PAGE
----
April 6, 2014

BioSlax Is Dead



Yes – you heard right!

After months and months of testing, contemplating over switching to Porteus and waiting for Tomas to come up with a new version of Slax, I decided it just wasn’t worth doing anymore. I had been trying to use Tomas’ Linux Live Scripts to make a modular Ubuntu, which would at least give us the option of having a software repository with apt-get, but the Linux Live Scripts just didn’t work with Debian (even though Tomas claims they do). The methods of making a live media Ubuntu were all not modular and proceeding with that would actually be a regression, considering we had come from a non-modular live cd to a fully modular Slax. The decisions of the kernal contributors to do away with bootsplash in preference of Frame Buffer also meant very little customizations to the look and feel. Given all that and the effective size and cost of thumbdrives these days which can hold a fully installed Linux, and be booted from almost any modern system, I figured there was no point carrying on with BioSlax.

Its been a great run and I learned a whole lot creating it, (the lessons have been extremely useful in other projects), but for now, BioSlax development is shutdown.

February 22, 2013

Porteus 2.0 Final Released


Porteus has released its long awaited v2.0 of its live OS. Porteus is a fork of SLAX and when Tomas went into hibernation mode after SLAX 6.1.2, Fanthom (a prominant user on the SLAX forums) forked the distro. It was first called SLAX Remix, and then later with its own website and all, it changed to Porteus.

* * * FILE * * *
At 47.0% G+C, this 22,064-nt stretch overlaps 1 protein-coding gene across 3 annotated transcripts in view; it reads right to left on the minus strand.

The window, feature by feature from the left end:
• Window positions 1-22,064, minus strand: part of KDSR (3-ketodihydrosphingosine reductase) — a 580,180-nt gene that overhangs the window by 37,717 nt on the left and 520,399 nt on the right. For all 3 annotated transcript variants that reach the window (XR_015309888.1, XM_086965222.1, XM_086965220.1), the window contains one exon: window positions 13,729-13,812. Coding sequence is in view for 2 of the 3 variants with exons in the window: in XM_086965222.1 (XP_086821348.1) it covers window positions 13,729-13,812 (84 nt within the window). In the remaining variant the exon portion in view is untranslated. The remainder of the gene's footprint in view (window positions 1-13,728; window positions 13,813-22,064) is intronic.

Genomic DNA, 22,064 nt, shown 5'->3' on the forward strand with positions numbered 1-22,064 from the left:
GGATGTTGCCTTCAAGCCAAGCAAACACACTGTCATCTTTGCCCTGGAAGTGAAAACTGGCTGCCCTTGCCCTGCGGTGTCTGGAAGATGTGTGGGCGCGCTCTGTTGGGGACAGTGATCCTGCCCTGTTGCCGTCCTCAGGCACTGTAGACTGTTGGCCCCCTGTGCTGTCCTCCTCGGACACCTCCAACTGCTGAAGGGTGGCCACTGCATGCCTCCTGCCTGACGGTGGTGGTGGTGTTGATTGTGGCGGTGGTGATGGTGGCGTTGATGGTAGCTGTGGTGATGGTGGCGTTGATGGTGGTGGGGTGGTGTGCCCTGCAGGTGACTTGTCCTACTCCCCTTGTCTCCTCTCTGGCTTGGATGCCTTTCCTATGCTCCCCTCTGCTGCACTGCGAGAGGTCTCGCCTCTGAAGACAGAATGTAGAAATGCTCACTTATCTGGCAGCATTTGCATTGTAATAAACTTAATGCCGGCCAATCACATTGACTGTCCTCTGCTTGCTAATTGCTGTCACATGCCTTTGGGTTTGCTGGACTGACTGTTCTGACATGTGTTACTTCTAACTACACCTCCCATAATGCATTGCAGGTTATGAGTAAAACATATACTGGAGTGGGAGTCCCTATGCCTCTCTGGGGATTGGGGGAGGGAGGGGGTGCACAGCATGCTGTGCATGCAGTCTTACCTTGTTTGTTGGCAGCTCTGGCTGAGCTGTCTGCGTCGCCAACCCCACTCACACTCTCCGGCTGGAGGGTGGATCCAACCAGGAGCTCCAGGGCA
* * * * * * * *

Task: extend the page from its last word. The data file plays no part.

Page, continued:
Unlike SLAX which is basically a one man operation, Porteus is completely community run, with multiple developers working on different aspects of the distro. It helps for better cohesiveness in the production of the releases thats for sure and all the users contribute actively to the betterment of the distro with the developers paying close heed to the needs of the users.

I suppose Tomas’ idea creating SLAX was mainly for his own use and decided to share what he had to others. It that situation, he more often than not disregards what users suggest when the suggestions are not in line with what he wants to do. Can’t fault him for that, its his distro, but it annoys users to no end and tends to pull them towards other distros.

Porteus is light (under 300MB) and has a lot of bells and whistles like the GUI installer and package manager which makes it easy for novices to handle installations to the system. It has multiple desktop environments (DEs) to choose from such as KDE, LXDE and RazorQT with Gnome and Cinnamon coming soon. Bad point (one so far) is that it doesn’t have a Live Kit installer like SLAX has – as in theres no application that will allow one to create a Porteus live distro from a customized porteus setup. Its got to be done manuall, which from what I understand from Fanthom, is exactly how each release of Porteus is made.

So, all the pluses and just one very minor, insignificant minus, which makes it no mystery why I’m seriously considering Porteus as a base now for BioSLAX 8. After the dissapointments in SLAX 7, Porteus seems like a very likely answer. The actual mystery, is what I’m waiting for.

Porteus is close enough to SLAX for me to know the inner workings and customize it so why am I hesitant about making the switch? Seriously I don’t know. Maybe its a sentimental attraction to SLAX or perhaps the fact that my disto does have the term SLAX in it, but whatever the reason, I find myself silently waiting for SLAX7 to get better.

Initially I could say I was waiting because Porteus v2.0 was only released as RCs, but that can’t hold up any more since they just put out the final version. I am particularly interested in having Cinnamon as a DE which Porteus is going to do and I hear Tomas is going to release a newer version of SLAX 7 with KDE 4.10 and the 3.8 kernel. So at least for now, I still have a reason to hold off on jumping to Porteus, but I’m seriously running out of excuses. Heres hoping Tomas gives me a good enough reason with the next version of SLAX.

January 24, 2013